A gamer who left his home fewer than 10 times in seven years explains how he’s now helping other young people break away from a life of isolation.
“Years and years were just spent sitting at my computer,” says Billy Brown.
“I would only go outside for doctor’s appointments or dentist’s appointments.
“I would never go outside to socialise or interact with other people. My entire existence was online.”
In what was a difficult childhood, Mr Brown was taken into care repeatedly during his mother’s hospital stays for her mental and physical health problems.
His attendance during his GCSEs was 13% but it was the stress of starting A-levels at college, coupled with breaking his ankle, that caused him to withdraw from the outside world completely.
Mr Brown, now 24, dropped out of college and spent the following years at home – gaming, in chat rooms and reading about politics.
He became almost entirely immersed in an online world of “echo chambers” where he felt the pull of extremism and cybercrime.
Mr Brown, from Ashton, Cornwall, says he became increasingly “eccentric” and eventually lost touch with reality.
“I can count the number of times I went out in a seven-year period on both of my hands,” he says.
“I wasn’t taking care of myself, I was only taking care of my mother.
“There were times when I was suicidal. It really took its toll on me.
“I wasn’t sure why I was alive, why I was here… I realised if I didn’t do something I wouldn’t be here in a year or two years.”
He finally decided to seek help and ended up taking part in the Real Ideas Organisation’s (RIO) Game Changer programme, which aims to encourage young people to develop skills and overcome any issues they face before getting them into work, education or training.
Now, just 14 months after stepping outside for the first time in years, Mr Brown has come up with his own way of helping people like him to improve their lives – through tabletop gaming.
His board game, which he also hopes to develop into an app, aims to help young people build on their social skills and overcome any issues they face.
How do you play the game?
It’s a role-playing board game for small groups.
Players meet once a week over a period of weeks or months, improving their social skills as they play.
No equipment is needed aside from a pen and paper, but additions can include dice and character descriptions.
The idea is the participants play themselves, earning points by achieving certain tasks.
They can improve their “characters” and get extra points in between sessions by taking on a challenge in the real world.
Participants have to prove they have completed the tasks and share the details in an online group set up for each game.
“It is my way of giving back, my way of trying get people to interact and socialise,” Mr Brown says of the as-yet-unnamed game.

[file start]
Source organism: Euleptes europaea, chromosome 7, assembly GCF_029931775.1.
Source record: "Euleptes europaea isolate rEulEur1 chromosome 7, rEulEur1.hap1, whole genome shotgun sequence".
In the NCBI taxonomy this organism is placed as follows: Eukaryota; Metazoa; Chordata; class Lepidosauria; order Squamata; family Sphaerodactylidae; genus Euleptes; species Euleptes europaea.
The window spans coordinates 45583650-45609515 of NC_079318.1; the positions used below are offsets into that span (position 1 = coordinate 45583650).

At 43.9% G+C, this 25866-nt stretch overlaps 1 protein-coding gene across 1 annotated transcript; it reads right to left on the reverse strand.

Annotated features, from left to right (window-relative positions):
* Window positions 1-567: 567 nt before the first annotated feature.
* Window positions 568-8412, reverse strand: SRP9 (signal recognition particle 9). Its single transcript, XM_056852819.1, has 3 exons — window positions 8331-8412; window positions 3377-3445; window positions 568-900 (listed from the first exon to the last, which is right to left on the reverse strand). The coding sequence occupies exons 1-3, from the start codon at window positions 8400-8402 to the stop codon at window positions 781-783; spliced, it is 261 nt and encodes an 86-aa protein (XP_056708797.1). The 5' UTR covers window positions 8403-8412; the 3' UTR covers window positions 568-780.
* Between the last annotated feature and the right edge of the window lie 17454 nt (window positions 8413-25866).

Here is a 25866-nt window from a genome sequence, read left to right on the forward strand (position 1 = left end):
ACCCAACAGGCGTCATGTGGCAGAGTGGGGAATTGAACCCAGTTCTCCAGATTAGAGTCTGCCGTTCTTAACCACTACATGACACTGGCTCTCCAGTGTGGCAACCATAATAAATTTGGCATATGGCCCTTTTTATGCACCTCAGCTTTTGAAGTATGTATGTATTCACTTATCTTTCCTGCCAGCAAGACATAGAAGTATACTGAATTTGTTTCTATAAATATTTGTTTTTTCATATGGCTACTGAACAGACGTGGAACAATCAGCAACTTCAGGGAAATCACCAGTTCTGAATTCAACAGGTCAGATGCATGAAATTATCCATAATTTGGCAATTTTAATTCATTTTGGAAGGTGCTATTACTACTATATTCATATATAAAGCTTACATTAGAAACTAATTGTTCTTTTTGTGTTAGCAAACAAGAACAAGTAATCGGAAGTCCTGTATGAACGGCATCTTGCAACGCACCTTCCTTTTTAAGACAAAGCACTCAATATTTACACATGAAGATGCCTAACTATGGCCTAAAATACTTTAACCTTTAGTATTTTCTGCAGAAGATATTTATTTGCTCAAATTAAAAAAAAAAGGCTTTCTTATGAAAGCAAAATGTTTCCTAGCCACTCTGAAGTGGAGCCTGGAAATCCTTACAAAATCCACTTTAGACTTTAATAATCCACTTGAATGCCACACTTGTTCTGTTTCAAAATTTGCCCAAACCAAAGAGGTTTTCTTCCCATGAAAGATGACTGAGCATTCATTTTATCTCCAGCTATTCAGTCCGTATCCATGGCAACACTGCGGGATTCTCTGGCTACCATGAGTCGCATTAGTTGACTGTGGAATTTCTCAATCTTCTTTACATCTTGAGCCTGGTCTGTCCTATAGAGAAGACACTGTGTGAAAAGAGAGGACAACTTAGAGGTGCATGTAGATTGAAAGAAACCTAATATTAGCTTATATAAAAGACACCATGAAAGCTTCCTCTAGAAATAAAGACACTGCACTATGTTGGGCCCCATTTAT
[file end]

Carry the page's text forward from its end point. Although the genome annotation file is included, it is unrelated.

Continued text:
“Something had to change [in my life] and I don’t want people to have to get to that point before they make a change.”
Kirsty Atkinson, who has experienced isolation, is one of the volunteers who took part in a test session for Mr Brown’s game.
“I didn’t have any friends because I had been through a lot of bad relationships and friendships, so because of that I just stayed inside,” says the 22-year-old from Pool in Cornwall.
“I didn’t do much, I didn’t get out – I didn’t want to.”
She describes Mr Brown’s game as “really fun”, and is “very sure” it can help people in a similar situation to hers.
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“I feel like we really connected as a group,” she says, adding that it’s a good way to meet other young people struggling with similar issues.
Another player, 20-year-old Ryden Pyrosa, from Pendeen in Cornwall, started the session concerned about not knowing how to play the game.
An hour later he wanted to know when they could play again.
“There was just something about it,” he says, grinning.
George Hardwick, a consultant with the Real Ideas Organisation who’s been working with Mr Brown since he took his first steps to reintegrate with the world, says it was “wonderful to see young people of both sexes interacting… to see them smiling and laughing – that in itself is a massive victory”.
For Mr Hardwick, watching Mr Brown lead a group through his new game for the first time in a test session was an emotional experience.
“Billy had essentially been living in his dressing gown for seven years,” he says, describing his progress as incredible.
Mr Hardwick, who is supporting the 24-year-old with the game launch, adds: “He has gone from being severely agoraphobic to now hosting a game that is helping young people to explore their gifts and talents and how they might be able to share those with the world in a way that can really support them.
“It is a testament to him, to his determination, to his courage and, in my opinion, the appropriate support that he has got along the way.”
Mr Brown, who is now working in his first job as a youth support worker, has seen his horizons broaden in a way he would never have thought possible a couple of years ago.
For him, the board game is about the “redemptive power of community”.
“People spend thousands of hours playing games just to see their character grow,” he says.
“But what if they can see themselves grow?”